Store the tartlets in the refrigerator for up to 3 days. You can serve them chilled or at room temperature, your call. They freeze well, and just need about 30 minutes on the counter to defrost.
Pro Tip: Roll your pastry dough to the right thickness
Do you wonder how thick to roll out pastry dough? Mostly, the answer lies with what the dough is for. For instance, rolling out sugar cookie dough to between ⅛ to ¼-inch thick will affect the crispiness of the cookie, especially if you're going to shape it (like with these Hamantaschen cookies).
For a pie or tart, the difference will be if it's for a full-sized item (like with this pecan pie) or a smaller version (such as these mini Bakewell tarts). The smaller the pie or tart, the thinner the crust should be. You don't want a mini tart or tartlet to be overwhelmed by too much crust. But don't too thin or your crust won't be able to support the weight of the filling.
A good rule of thumb is to roll out dough for a full-sized item to ¼-inch thick (about the height of 2 stacked quarters in the photo below). For small or mini uses, roll out the dough pastry to between ⅛ to ¼-inch thick.
Tasty portion-controlled lemon tarts
Have I mentioned these mini lemon tarts have sweet lemony goodness in spades? And the crust has the perfect balance of sweetness and sturdiness.
Two-bite lemon tartlets are two bites of lemony sunshine and will brighten your day.
Portion control? Well, maybe I'll just have one more...
Slainté! L’chaim! Cheers!
Lemons, limes, and oranges can add brightness and maybe even a mouth-puckering tanginess to your desserts. Whether the recipe contains fresh squeezed juice or a citrus-flavored extract, you'll want to try some of these citrus recipes!
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Two-Bite Mini Lemon Tartlets
- 1 recipe basic shortcrust pastry
- 1 lemon, rinsed and dried
- 1½ cups sugar
- ½ cup unsalted butter, cut into chunks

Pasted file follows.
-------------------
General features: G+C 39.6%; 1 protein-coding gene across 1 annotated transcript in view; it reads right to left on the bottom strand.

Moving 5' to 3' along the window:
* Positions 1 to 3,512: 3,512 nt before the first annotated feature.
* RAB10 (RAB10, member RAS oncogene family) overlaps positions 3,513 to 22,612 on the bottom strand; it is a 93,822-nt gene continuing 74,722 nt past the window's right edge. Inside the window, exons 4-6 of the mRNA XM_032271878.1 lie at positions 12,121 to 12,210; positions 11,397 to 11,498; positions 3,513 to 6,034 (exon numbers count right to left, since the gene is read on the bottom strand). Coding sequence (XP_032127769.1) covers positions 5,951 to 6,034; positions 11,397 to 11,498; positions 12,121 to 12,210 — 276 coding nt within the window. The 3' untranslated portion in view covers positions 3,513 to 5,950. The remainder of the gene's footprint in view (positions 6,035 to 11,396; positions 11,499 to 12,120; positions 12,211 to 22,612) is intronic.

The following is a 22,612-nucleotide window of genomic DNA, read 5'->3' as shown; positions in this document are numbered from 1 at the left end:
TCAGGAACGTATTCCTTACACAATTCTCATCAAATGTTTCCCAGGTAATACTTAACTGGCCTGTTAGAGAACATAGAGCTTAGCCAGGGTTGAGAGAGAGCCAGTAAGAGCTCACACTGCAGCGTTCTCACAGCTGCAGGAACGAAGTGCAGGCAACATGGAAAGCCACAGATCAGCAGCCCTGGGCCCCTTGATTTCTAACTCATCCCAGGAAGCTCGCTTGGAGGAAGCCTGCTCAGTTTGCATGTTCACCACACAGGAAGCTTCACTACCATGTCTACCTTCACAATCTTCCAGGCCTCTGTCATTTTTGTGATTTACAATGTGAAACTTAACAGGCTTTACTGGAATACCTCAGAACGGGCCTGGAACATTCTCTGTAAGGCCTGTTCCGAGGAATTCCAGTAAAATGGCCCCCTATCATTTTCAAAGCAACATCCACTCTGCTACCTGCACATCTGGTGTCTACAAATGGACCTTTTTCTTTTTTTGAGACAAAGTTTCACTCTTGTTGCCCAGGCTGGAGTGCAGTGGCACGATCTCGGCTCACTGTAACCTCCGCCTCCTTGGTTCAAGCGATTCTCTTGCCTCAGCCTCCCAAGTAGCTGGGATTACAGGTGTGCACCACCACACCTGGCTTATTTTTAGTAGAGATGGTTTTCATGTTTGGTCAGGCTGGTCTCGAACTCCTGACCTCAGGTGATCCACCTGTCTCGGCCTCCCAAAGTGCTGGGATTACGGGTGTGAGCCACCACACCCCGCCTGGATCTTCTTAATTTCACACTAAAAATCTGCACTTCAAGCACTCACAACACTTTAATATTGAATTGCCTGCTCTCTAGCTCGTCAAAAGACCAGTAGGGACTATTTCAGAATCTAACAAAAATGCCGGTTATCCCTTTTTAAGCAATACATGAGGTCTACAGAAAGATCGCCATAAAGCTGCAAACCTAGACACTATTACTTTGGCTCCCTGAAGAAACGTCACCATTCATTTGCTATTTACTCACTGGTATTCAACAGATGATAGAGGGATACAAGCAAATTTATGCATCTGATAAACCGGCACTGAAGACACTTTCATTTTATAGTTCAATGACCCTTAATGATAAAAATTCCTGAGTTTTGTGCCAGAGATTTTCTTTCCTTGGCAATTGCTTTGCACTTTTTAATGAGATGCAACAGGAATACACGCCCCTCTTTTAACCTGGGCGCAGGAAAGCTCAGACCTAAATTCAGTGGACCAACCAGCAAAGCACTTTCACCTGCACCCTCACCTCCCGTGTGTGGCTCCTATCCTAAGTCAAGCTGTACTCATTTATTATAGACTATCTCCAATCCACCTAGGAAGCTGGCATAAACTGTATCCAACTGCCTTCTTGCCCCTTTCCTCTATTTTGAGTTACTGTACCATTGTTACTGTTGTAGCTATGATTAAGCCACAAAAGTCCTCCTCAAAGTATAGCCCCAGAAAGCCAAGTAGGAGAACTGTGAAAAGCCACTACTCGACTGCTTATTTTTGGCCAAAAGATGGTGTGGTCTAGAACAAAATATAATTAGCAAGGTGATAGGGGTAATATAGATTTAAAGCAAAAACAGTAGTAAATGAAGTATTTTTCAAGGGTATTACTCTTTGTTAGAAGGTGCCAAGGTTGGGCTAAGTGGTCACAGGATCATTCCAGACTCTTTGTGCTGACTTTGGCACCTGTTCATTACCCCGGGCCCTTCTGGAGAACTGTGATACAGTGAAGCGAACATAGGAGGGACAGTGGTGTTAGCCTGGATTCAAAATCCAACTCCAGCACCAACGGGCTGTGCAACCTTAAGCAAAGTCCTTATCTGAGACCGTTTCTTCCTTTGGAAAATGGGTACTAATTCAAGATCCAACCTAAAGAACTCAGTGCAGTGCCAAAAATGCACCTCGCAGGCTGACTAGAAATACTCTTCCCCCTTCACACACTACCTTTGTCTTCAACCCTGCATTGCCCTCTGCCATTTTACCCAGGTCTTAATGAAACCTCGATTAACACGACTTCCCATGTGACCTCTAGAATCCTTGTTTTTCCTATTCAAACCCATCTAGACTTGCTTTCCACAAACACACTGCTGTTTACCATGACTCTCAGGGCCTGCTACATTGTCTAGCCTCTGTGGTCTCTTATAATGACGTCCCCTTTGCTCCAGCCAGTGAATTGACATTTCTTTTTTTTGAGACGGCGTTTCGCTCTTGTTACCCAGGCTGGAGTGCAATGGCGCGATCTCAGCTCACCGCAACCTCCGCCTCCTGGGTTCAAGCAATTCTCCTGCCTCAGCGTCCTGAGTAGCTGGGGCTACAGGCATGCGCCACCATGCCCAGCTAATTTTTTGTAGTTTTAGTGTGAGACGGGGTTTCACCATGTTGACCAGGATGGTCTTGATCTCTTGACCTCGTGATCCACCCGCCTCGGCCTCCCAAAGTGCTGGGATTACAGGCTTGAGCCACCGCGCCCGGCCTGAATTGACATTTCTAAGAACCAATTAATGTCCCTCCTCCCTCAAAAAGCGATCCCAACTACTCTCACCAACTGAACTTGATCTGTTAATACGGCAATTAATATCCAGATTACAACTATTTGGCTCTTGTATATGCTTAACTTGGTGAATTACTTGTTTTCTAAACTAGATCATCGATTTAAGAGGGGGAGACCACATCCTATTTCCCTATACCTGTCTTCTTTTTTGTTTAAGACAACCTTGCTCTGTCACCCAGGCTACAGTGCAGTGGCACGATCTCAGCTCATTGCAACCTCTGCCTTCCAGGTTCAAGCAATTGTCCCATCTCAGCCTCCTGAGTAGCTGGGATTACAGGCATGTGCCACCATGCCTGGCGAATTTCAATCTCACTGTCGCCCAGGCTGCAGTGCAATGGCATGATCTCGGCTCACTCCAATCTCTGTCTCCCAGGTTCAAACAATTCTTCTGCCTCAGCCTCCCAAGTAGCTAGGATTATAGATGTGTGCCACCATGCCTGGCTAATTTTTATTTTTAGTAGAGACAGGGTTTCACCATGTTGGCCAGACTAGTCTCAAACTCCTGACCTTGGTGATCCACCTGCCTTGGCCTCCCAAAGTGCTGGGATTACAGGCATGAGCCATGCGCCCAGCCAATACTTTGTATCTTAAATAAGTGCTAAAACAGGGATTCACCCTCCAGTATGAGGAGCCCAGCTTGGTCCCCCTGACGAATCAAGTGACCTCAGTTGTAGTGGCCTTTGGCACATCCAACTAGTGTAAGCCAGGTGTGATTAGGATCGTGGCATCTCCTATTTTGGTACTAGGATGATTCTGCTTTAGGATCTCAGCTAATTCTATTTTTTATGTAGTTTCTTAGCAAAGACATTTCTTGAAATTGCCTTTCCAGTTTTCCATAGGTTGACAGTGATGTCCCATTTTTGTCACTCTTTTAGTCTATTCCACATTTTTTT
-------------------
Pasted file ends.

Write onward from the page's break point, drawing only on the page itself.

- 4 large eggs
- 2 tablespoons cornstarch
- ¼ teaspoon kosher salt
- powdered sugar, for dusting
- Prepare one basic shortcrust pastry recipe.
- Preheat the oven 400 °F. Spray the cups of the mini muffin pans with baking spray.
- For the tartlet shells: Roll out the chilled shortcrust pastry to between ⅛ to ¼-inch thick and cut out rounds using a 2½-inch round cookie cutter. Using a pastry dough tart tamper, push the rounds into the muffin pan cups. Freeze the dough for 15 minutes or chill in the refrigerator for 30 minutes to firm up. You don’t want slumped tartlet shells.
- Partially bake the tartlet shells for 10 minutes. Remove them from the oven to cool while you make the filling, and turn oven down to 350 °F.
- For the filling: Cut the lemon in half. Check if the thickness of the white ring of the skin (the pith) is larger than ¼-inch thick. If so, pare the zest from one half of the lemon, cutting away any of the pith before proceeding. Slice the lemon halves into thin slices, removing the seeds.
- Put the entire slice (and any zest pieces), sugar, and butter into the container of a food processor. Purée the mixture, scraping down the sides of the container as needed, until the lemon is chopped fine. Add the eggs, cornstarch, and salt and pulse until the batter is smooth.
- Use a small cookie scoop to portion 1 tablespoon of the batter into each of the pastry cups. Try not to pour it past the top of the tart shells or it will become difficult to unmold later.
- Bake the tartlets for 25 to 30 minutes or until the filling is set. It will jiggle slightly and be very light brown on top.
- Cool the tartlets in the pan placed on a wire rack for 10 minutes, then take them out of the pan to the wire rack. If necessary, use a tool that won’t damage your pan to pry the tarts out. Let the tartlets cool completely. Chill before serving if desired.
- Dust with powdered sugar, then serve and enjoy.
- Store the tartlets in the refrigerator, and serve them chilled or at room temperature. They freeze well, and just need about 30 minutes on the counter to defrost.